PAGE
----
Montana company hopes to bring about change in indoor agriculture

You may not give much thought to where the vegetables on your plate come from, but one company with Montana roots has, and it's setting its sights on changing agriculture by bringing innovation to indoor farming.

Local Bounti built its first large greenhouse in Hamilton and has plans for several more in the Northwest as it prepares to go public in coming weeks. "Indoor agriculture is here to stay. It will make a big impact in the food supply globally," says Craig Hurlbert, co-founder, and co-CEO.

Hurlbert grew up in Billings and helped lead Billings West to a state basketball title in 1980. He started Local Bounti with his best friend Travis Joyner about three and a half years ago. The company grows leafy greens, like lettuce and herbs, indoors with technology that combines vertical and horizontal greenhouse farming. It provides some big advantages to traditional farming, including bigger yields and less strain on resources.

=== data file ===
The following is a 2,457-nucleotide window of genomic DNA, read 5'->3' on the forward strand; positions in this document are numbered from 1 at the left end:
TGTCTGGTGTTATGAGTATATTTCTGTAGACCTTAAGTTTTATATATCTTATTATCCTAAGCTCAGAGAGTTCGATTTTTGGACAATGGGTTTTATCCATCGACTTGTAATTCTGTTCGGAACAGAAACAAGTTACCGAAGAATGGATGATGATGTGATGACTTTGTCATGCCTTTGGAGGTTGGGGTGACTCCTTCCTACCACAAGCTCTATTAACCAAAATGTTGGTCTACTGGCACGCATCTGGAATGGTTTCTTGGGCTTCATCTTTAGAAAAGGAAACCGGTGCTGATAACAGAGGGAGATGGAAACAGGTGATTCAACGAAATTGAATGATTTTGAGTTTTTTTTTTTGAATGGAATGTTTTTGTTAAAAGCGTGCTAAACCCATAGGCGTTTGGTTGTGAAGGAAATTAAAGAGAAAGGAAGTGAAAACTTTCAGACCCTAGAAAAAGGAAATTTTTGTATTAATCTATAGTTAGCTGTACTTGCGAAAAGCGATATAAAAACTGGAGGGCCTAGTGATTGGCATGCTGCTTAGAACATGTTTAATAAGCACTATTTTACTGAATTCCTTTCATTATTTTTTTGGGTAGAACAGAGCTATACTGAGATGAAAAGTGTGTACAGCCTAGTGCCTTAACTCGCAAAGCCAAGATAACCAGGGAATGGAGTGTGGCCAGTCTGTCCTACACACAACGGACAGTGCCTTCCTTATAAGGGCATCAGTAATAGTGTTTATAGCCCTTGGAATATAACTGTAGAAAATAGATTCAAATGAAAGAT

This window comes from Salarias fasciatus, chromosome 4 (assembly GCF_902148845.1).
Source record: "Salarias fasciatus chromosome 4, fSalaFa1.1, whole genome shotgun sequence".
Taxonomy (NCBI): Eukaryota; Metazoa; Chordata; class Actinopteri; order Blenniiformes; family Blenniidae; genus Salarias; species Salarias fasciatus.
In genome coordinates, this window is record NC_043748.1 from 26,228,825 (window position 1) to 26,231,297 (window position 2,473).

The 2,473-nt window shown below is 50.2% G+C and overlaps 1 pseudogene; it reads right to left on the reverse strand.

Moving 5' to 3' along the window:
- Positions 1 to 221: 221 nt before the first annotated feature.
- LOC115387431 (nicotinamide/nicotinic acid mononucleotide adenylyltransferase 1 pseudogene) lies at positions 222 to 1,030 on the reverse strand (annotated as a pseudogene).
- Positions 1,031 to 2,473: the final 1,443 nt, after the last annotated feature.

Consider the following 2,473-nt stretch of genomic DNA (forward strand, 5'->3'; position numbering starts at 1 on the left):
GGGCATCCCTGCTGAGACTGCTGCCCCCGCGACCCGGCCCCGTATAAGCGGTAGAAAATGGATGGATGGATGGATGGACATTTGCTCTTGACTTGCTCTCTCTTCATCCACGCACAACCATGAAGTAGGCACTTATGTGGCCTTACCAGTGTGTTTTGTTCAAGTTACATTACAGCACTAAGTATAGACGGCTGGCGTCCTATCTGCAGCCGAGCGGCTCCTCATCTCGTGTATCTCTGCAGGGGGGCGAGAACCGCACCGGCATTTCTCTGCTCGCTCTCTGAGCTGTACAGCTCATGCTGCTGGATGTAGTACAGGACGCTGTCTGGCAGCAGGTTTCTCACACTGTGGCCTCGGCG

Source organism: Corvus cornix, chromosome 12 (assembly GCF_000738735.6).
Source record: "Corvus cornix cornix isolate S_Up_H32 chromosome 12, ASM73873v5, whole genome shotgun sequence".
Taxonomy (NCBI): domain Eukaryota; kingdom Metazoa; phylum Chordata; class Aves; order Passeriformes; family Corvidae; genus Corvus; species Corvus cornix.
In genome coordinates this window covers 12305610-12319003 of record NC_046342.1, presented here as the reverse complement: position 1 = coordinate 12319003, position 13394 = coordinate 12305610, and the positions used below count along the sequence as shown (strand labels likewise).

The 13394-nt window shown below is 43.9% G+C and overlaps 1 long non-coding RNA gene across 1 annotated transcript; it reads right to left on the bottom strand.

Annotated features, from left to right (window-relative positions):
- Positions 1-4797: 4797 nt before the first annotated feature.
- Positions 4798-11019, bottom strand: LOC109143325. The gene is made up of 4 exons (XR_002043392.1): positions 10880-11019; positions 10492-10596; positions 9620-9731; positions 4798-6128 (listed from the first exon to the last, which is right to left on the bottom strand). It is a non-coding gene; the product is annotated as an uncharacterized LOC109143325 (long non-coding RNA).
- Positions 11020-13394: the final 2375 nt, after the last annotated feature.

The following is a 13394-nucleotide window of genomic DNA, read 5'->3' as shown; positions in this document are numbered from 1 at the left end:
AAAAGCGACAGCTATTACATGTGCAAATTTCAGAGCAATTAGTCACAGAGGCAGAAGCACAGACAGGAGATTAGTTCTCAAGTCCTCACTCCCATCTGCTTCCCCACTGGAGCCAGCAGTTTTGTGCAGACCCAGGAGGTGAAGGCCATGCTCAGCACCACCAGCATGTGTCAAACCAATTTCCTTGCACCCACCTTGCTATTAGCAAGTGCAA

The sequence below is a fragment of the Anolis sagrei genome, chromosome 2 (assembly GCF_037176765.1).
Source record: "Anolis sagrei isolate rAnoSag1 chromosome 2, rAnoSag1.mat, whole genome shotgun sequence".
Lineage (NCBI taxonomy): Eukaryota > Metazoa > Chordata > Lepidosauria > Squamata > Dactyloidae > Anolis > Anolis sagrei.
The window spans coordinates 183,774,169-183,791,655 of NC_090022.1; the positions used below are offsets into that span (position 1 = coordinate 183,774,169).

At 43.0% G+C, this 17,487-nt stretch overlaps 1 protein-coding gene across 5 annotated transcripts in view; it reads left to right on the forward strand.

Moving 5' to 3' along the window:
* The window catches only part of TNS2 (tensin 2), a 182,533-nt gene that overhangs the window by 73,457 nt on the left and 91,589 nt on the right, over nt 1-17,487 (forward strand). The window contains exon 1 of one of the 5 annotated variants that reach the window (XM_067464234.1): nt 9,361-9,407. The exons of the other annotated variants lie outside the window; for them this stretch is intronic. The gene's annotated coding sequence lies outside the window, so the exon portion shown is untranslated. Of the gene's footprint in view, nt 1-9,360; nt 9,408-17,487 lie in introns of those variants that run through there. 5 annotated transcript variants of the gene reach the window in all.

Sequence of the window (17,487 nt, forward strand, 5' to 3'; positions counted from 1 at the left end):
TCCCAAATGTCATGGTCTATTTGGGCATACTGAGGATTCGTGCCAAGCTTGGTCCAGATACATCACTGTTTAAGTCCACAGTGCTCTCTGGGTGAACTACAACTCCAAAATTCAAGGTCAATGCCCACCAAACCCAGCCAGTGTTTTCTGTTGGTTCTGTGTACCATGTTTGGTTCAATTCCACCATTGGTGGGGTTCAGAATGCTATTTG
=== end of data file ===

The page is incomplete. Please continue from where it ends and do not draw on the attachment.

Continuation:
Another big advantage is a quicker trip from the greenhouse to the store and then to consumer's tables, unlike food that is grown in the fields and often sits in a refrigeration unit for days after it is picked and cleaned, then is sometimes trucked thousands of miles. That means a longer life for the produce.

"Our head of lettuce that has barely been touched by a human hand doesn't even need to be washed. It could go straight from our facility into a package into your home, and that product can last three to five weeks in your refrigerator," Hurlbert said.

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